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Complex procurement

The following is a short introduction to complex procurement together with a guide to OGC’s recommended policies, tools and guidance that will assist you through the process. Given that such projects often have unique and specific characteristics, this is not a step by step procurement guide, and for such projects you will normally need to take advantage  of expert and specialist advisors, either acquired in-house or externally.

Before you start: Overview

Complex procurements require a strong project structure, considerable expertise, governance and processes, advanced tools and probably several years' worth of effort. Examples include the acquisition of an aircraft carrier or outsourcing an entire ICT operation. Procurement models available to deliver such projects may include the Private Finance Initiative (PFI) (except for ICT) or other Public Private Partnerships (PPP), which in themselves present options for the funding of major capital projects, as well as options for project and operational delivery. In these procurements, you may also be faced with a situation where the market is limited or even non-existent, which then requires a very informed approach if value is to be achieved.

Common Features

The list below describes some characteristics that are often attributable to complex procurements. 

  • It is not possible to define upfront the technical means capable of satisfying the objectives or the financial make-up of the project.
  • The specification is complex and/or innovative.
  • The procurement is novel to the authority or there are high risks in delivery; whether technical,geographic spread or reputational risk.
  • The contract will be long term.
  • Competition is restricted or there are only a few dominant suppliers.
  • The capabilities and skills required to deliver the procurement are scarce or not understood.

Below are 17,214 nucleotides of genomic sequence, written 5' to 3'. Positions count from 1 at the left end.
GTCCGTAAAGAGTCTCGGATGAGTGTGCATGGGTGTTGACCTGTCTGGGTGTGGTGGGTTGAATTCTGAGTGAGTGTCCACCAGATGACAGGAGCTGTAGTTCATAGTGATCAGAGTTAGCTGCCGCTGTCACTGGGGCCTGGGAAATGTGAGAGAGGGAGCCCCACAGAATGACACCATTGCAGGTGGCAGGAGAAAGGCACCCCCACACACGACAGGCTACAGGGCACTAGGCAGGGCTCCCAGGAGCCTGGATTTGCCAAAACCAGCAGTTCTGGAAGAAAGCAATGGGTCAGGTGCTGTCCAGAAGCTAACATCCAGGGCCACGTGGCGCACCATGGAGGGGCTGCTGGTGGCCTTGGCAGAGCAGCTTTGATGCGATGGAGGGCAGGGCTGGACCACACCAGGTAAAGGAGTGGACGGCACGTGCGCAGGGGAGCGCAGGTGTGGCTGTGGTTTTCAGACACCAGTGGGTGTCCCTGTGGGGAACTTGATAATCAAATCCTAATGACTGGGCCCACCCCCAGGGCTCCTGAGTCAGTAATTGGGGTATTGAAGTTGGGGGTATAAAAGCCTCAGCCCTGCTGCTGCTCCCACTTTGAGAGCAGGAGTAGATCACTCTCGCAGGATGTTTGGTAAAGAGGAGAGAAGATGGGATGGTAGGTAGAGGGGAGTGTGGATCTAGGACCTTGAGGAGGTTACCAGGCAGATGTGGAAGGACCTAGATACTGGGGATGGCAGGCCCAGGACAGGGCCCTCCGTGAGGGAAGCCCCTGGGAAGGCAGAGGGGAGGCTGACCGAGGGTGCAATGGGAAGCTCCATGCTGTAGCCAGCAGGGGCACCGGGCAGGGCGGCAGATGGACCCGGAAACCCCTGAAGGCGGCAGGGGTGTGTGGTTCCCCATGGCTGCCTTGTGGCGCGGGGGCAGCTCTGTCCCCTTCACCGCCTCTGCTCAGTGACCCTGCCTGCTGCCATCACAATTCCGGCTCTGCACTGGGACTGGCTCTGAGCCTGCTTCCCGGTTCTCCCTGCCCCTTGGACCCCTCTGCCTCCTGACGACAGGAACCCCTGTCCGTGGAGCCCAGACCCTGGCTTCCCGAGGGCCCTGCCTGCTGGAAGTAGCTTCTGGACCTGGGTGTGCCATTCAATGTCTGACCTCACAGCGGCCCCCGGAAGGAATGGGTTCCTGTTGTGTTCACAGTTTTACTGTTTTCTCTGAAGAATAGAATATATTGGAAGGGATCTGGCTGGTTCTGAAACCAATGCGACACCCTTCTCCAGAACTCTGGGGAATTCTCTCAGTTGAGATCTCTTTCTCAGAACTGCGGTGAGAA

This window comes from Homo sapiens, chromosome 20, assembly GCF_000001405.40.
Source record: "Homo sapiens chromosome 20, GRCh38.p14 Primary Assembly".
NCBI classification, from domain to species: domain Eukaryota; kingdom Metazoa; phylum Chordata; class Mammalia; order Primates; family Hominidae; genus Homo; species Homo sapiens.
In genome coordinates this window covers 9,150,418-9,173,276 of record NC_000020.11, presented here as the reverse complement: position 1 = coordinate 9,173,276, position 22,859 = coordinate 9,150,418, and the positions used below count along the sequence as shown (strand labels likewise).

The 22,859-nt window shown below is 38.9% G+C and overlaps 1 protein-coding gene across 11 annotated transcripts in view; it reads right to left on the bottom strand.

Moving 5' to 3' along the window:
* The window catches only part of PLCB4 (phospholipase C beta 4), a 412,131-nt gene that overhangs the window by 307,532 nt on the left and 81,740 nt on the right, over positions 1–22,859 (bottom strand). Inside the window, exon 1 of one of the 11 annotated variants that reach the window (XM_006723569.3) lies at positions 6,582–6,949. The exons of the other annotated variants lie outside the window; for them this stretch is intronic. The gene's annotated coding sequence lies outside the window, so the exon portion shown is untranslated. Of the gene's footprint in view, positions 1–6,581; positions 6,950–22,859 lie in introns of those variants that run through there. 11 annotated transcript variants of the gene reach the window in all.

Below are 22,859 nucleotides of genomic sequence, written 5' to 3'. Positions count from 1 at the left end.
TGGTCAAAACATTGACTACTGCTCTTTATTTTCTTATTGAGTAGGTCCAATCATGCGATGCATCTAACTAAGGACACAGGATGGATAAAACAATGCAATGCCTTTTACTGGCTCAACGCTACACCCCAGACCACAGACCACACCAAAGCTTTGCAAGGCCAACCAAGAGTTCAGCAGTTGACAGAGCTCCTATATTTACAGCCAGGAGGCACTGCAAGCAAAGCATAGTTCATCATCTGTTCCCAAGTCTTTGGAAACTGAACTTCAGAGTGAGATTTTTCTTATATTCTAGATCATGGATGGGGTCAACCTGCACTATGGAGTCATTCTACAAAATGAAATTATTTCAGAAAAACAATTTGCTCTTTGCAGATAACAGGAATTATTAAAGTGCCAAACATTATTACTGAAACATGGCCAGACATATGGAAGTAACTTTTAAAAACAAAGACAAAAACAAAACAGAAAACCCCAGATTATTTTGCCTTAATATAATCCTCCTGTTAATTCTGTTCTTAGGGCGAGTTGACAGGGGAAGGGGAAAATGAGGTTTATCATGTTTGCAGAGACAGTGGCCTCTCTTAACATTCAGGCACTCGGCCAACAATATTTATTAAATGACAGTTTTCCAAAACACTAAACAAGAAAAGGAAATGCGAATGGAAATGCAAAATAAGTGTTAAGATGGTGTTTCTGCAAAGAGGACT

• The contract will be based on unusual or innovative commercial models (e.g. a PFI or PPP variant).
  • There are significant integration elements with existing business requirements.

However, please note that the presence of one or more of the above attributes does not necessarily mean that the procurement is a "particlularly complex contract" which would be necessary to justify the use of Competitive Dialogue. Please refer to OGC's Competitive Dialogue resource page for further information on the necessary justification for Competitive Dialogue.

Procurements that incorporate the above characteristics may often include the greatest risks and potential opportunities and attract the strongest public scrutiny. Furthermore, senior non specialists are likely to have a key role to play in such procurements. 

In all complex projects, senior stakeholders in Government and SROs will find considerable advantage in developing their policy and strategic thinking through business-to-business engagement of their potential suppliers; developing a stronger understanding of the art of the possible and preparing better to manage uncertainty. This does not have to compromise the procurement process. For more information, consult "A Formula for Success (PDF, 1,690KB)   . Please also refer to HMT's document Infrastructure Procurement: Delivering Long Term Value which sets out the steps Government is taking to secure value for money in its procurement of significant assets, infrastructure and long-term service provision. These measures are being taken in recognition of the continually evolving needs of the public sector, and also the changing approaches to complex procurement that have been developed over the past 15 years, many building on experience of the Private Finance Initiative.

The three key stages (described generically) of a typical complex procurement process are shown here in the complex procurement lifecycle. Click on individual stage headings for more information on appropriate tools templates and guidance to help you through each of these stages. Expert and specialist advisors, either acquired in-house or externally will often be required.

The Legal and Policy Context

Public sector procurement is governed by the Regulations that implement the EU Procurement Directives. These apply to the majority of procurements with a total value over a specified threshold. They stipulate the procedures to be followed for the procurement process, especially relating to time limits, specifications, advertising, and tendering and contract award. You must adhere to these regulations in all your procurements exceeding the threshold. For the purposes of this guide, we have suggested a competitive dialogue approach, however, you will need to define the most appropriate procedure for your procurements on a case-by-case basis. You must apply the key principles of public procurement. These require the achievement of value for money, including appropriate quality and service to meet business needs, and appropriate governance e.g. adherence to HM Treasury rules concerning the use of public money in procurement. There are also a number of other key OGC policies to incorporate in your procurement approach including those relating to environmental sustainability and social issues, innovation and collaboration.

Legal Framework Page
Key Policy Principles Page

Go to complex procurement lifecycle diagram